Six summer cocktails to help celebrate the holidays
To make the most of the summer holidays, BBC Radio 4's The Food Programme has rounded up six invigorating cocktails and mocktails to see you through the longer days, whether you're dodging the rain clouds at home or soaking up the sun somewhere else.
From old favourites like margaritas and martinis to more unusual concoctions, these alcoholic and non-alcoholic recipes are a surefire way of brightening up your summer days, whatever the weather.
As National Tequila Day was marked on 24 July, it would be remiss not to include a tequila-based cocktail. Tequila is a type of mezcal, a distilled drink made from the Agave plant. In order to be called ‘tequila’, it has to originate from one of five states in Mexico and be made specifically from blue agave (with 51 per cent of its sugars coming from this plant). Without these characteristics, it is just a generic mezcal.
It can take from six to 10 years for an agave plant to reach maturity, so the production of tequila is considerably slower than that of vodka or gin, which can be rapidly and cheaply produced.
This punchy spirit has seen a marked rise in consumption in recent years, second only to ever-popular gin. Forget the associations you have with stomach-turning rounds of tequila shots: the spirit is now to be sipped slowly. A margarita takes the salty and sour components of tequila shots and turns them into something to be savoured.
How to make a mean margarita
- Prepare a plate with a layer of salt. Moisten the rim of a glass with a wedge of lime, then upturn the glass and roll the rim in the salt.
- Fill a cocktail shaker with ice cubes, then add 50ml tequila, 25ml lime juice, and 20ml triple sec (an orange liqueur). Shake vigorously until the outside of the shaker feels cold. Strain it into the salted glass and serve with a lime wedge.
- You can either serve the cocktail over ice, or you can chill the glass by filling it with ice before you get started. If it’s really sweltering outside, you can make a frozen margarita by placing the above ingredients into a blender with plenty of ice.
2. Kombucha mocktails
Non-drinkers want great drinks too, and mocktails needn’t be sickly sweet impersonations of alcoholic tipples.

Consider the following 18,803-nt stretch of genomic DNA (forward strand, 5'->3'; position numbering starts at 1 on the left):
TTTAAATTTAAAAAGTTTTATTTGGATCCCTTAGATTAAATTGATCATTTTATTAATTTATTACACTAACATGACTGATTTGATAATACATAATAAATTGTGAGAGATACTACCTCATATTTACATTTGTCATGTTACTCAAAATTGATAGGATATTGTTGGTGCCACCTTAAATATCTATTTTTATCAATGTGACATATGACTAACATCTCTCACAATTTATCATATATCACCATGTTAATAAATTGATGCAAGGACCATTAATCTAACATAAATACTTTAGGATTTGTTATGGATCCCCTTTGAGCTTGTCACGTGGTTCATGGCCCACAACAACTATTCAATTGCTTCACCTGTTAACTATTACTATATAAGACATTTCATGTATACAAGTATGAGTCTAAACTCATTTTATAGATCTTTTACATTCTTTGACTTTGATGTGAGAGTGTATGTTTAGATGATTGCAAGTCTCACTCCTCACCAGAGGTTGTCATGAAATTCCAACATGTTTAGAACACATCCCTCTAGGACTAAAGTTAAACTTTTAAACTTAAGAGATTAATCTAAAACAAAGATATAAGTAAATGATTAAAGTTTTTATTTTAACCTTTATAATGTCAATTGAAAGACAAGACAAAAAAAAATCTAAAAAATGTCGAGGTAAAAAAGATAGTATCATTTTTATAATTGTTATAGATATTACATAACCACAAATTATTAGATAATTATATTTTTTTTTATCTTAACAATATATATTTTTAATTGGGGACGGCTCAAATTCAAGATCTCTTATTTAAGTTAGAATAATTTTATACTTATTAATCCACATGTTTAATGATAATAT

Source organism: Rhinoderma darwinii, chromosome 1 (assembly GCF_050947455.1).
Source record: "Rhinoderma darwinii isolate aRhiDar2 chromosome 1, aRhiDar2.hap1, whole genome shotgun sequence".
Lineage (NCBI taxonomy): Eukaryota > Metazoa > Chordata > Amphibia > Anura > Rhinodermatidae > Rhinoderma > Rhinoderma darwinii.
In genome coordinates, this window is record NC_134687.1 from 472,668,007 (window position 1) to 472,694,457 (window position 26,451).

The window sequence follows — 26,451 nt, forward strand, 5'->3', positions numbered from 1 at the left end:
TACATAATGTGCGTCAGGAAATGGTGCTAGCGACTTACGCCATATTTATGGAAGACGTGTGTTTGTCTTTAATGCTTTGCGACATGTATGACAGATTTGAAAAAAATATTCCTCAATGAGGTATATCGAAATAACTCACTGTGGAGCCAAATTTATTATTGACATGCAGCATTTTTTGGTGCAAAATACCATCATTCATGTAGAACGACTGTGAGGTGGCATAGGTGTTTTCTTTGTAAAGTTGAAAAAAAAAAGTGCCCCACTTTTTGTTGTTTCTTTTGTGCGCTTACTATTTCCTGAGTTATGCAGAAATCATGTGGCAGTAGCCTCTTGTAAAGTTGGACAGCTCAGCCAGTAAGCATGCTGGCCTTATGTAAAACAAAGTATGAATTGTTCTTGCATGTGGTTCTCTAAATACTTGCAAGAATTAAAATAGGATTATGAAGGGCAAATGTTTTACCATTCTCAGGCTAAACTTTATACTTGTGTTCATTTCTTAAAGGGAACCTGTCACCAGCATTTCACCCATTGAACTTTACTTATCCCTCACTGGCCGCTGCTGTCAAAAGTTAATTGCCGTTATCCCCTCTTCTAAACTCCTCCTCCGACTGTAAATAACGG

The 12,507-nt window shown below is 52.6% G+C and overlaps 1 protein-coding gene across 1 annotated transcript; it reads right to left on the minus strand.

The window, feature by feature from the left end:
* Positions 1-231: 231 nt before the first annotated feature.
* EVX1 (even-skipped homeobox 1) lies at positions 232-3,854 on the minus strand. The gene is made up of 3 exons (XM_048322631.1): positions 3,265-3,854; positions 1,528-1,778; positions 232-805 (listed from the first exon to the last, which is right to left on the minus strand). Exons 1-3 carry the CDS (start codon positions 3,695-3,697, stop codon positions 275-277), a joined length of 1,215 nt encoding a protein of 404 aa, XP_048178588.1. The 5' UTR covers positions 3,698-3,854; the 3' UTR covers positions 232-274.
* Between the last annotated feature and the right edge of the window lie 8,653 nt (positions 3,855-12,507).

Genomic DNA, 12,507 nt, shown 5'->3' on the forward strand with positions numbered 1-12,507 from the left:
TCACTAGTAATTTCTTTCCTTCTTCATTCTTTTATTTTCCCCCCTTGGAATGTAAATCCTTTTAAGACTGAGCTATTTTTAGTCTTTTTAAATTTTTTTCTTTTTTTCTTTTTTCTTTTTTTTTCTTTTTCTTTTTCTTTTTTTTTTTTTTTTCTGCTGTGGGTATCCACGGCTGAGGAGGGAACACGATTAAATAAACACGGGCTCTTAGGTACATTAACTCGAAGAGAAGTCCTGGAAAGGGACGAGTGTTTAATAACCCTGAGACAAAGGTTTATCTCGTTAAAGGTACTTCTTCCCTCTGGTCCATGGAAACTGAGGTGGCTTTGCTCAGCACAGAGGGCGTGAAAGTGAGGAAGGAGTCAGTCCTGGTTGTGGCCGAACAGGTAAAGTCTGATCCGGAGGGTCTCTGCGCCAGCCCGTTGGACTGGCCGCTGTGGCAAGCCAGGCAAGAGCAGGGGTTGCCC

Kombucha is a fizzy drink made with fermented tea, which comes in a whole host of flavours as well as plain.
Freeze an assortment of summer berries and place a small handful in the bottom of a glass, then pour over a fruity kombucha. The berries will keep this thirst-quenching drink cold.
For something zingier, try an alcohol-free take on a Moscow Mule: squeeze the juice of a lime into a copper cup, fill it to the top with ice, then top it up with 150ml ginger kombucha and a wedge of lime.
Dick Bradsell was a legendary London bartender famed for developing cocktails we now consider to be staples on a drinks list. In the 1980s, he invented the Bramble cocktail while working as the bar manager at Fred’s Club, Soho. With gin’s popularity showing no sign of abating, there was no way we’d miss it off our list.
A bramble is a particularly eye-catching cocktail, stained a deep pink.
To make your own, pour 50ml gin, 25ml lemon juice, and 12.5ml sugar syrup into an ice-filled shaker. Shake it vigorously and strain into a glass packed with crushed ice.
Pour 12.5ml of crème de mûre (blackberry liqueur) over the top to give it its beautiful pinky red hue, then garnish with lemons and blackberries (bonus points if you’ve foraged the blackberries yourself).
4. Espresso martini
The espresso martini, now much-Instagrammed and ubiquitous on nights out, was another creation of Dick Bradsell – though it was originally called a Vodka Espresso.
The story goes that a young model came into his bar and asked for something that would wake her up. The now-famous cocktail was his solution.
Whether or not you opt for an alcoholic version, it’s certain to give you a buzz and keep you awake long into the light summer evenings.
How to make an espresso martini for two
- To make enough espresso martini for two, pour 15ml sugar syrup, a handful of ice, 100ml vodka, 50ml coffee liqueur and 50ml freshly brewed espresso (some like to chill it first) into a cocktail shaker.
- Shake, then pour into chilled martini glasses.
- Garnish each with three coffee beans for a classic finish.
5. Espress-no martini
For a non-alcoholic espresso martini, fill a cocktail shaker with ice, then add 50ml chilled espresso, 25ml vanilla syrup or sugar syrup, and 25ml water then shake thoroughly.
Strain into a chilled glass and top with three coffee beans.
If you don’t have sugar syrup, it’s really easy to make your own: simply bring 100g caster sugar and 50ml water to the boil in a saucepan, stir well, then leave to cool.
You can keep a batch in a sterile bottle in the fridge.
This cooling Mexican cocktail skips out spirits and instead uses beer as its base.
Coat the rim of a large glass with lime juice and then salt, as you would with margarita. Set aside a wedge of lime, then squeeze the remainder of the fruit’s juice into the glass over four or five ice cubes.
Follow this with 50ml tomato juice and a few dashes each of hot sauce and Worcestershire sauce, then top the glass up with a light Mexican beer and garnish with the lime wedge.
For an alcohol-free equivalent, simply use a non-alcoholic light beer.